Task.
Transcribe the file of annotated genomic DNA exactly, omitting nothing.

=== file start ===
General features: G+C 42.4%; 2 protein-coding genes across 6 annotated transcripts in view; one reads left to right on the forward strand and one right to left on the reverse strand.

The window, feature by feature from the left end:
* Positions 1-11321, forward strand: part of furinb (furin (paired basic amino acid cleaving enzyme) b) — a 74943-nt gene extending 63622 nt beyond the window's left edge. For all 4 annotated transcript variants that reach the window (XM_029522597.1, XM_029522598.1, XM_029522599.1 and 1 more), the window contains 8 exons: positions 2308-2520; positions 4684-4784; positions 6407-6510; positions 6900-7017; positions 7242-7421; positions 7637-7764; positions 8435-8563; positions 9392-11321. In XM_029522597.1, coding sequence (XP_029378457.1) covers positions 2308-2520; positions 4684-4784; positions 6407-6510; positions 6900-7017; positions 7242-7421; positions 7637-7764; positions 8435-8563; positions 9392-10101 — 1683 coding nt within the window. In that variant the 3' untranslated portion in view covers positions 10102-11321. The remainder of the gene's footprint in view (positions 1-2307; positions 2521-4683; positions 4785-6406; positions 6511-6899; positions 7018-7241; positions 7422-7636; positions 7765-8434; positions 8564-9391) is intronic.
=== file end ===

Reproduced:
General features: G+C 42.4%; 2 protein-coding genes across 6 annotated transcripts in view; one reads left to right on the forward strand and one right to left on the reverse strand.

The window, feature by feature from the left end:
* Positions 1-11321, forward strand: part of furinb (furin (paired basic amino acid cleaving enzyme) b) — a 74943-nt gene extending 63622 nt beyond the window's left edge. For all 4 annotated transcript variants that reach the window (XM_029522597.1, XM_029522598.1, XM_029522599.1 and 1 more), the window contains 8 exons: positions 2308-2520; positions 4684-4784; positions 6407-6510; positions 6900-7017; positions 7242-7421; positions 7637-7764; positions 8435-8563; positions 9392-11321. In XM_029522597.1, coding sequence (XP_029378457.1) covers positions 2308-2520; positions 4684-4784; positions 6407-6510; positions 6900-7017; positions 7242-7421; positions 7637-7764; positions 8435-8563; positions 9392-10101 — 1683 coding nt within the window. In that variant the 3' untranslated portion in view covers positions 10102-11321. The remainder of the gene's footprint in view (positions 1-2307; positions 2521-4683; positions 4785-6406; positions 6511-6899; positions 7018-7241; positions 7422-7636; positions 7765-8434; positions 8564-9391) is intronic.